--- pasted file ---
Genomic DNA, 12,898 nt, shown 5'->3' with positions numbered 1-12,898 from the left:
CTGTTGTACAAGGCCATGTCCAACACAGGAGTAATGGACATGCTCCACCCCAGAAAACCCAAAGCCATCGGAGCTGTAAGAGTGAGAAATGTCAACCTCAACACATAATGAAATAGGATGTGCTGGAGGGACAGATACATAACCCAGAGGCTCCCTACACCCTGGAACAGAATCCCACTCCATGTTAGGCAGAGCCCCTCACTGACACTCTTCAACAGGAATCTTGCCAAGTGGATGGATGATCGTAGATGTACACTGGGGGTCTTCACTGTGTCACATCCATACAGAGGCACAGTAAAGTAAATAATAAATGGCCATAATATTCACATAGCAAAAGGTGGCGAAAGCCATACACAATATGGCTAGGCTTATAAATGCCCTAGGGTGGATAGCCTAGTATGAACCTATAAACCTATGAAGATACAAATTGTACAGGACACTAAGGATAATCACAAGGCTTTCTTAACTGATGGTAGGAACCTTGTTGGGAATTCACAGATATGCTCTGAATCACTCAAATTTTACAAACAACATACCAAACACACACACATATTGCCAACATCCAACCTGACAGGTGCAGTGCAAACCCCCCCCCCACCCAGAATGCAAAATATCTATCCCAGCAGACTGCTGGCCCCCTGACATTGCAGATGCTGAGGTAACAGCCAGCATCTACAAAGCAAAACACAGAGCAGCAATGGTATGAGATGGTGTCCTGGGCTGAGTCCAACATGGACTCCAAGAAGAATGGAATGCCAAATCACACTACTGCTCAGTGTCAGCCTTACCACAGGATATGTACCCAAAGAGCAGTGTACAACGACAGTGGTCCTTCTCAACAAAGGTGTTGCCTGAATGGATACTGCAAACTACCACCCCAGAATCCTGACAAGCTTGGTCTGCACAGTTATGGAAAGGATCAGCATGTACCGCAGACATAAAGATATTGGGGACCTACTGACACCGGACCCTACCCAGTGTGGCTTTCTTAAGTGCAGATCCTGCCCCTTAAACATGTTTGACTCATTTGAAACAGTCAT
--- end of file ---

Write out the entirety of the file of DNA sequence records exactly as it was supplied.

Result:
Genomic DNA, 12,898 nt, shown 5'->3' with positions numbered 1-12,898 from the left:
CTGTTGTACAAGGCCATGTCCAACACAGGAGTAATGGACATGCTCCACCCCAGAAAACCCAAAGCCATCGGAGCTGTAAGAGTGAGAAATGTCAACCTCAACACATAATGAAATAGGATGTGCTGGAGGGACAGATACATAACCCAGAGGCTCCCTACACCCTGGAACAGAATCCCACTCCATGTTAGGCAGAGCCCCTCACTGACACTCTTCAACAGGAATCTTGCCAAGTGGATGGATGATCGTAGATGTACACTGGGGGTCTTCACTGTGTCACATCCATACAGAGGCACAGTAAAGTAAATAATAAATGGCCATAATATTCACATAGCAAAAGGTGGCGAAAGCCATACACAATATGGCTAGGCTTATAAATGCCCTAGGGTGGATAGCCTAGTATGAACCTATAAACCTATGAAGATACAAATTGTACAGGACACTAAGGATAATCACAAGGCTTTCTTAACTGATGGTAGGAACCTTGTTGGGAATTCACAGATATGCTCTGAATCACTCAAATTTTACAAACAACATACCAAACACACACACATATTGCCAACATCCAACCTGACAGGTGCAGTGCAAACCCCCCCCCCACCCAGAATGCAAAATATCTATCCCAGCAGACTGCTGGCCCCCTGACATTGCAGATGCTGAGGTAACAGCCAGCATCTACAAAGCAAAACACAGAGCAGCAATGGTATGAGATGGTGTCCTGGGCTGAGTCCAACATGGACTCCAAGAAGAATGGAATGCCAAATCACACTACTGCTCAGTGTCAGCCTTACCACAGGATATGTACCCAAAGAGCAGTGTACAACGACAGTGGTCCTTCTCAACAAAGGTGTTGCCTGAATGGATACTGCAAACTACCACCCCAGAATCCTGACAAGCTTGGTCTGCACAGTTATGGAAAGGATCAGCATGTACCGCAGACATAAAGATATTGGGGACCTACTGACACCGGACCCTACCCAGTGTGGCTTTCTTAAGTGCAGATCCTGCCCCTTAAACATGTTTGACTCATTTGAAACAGTCAT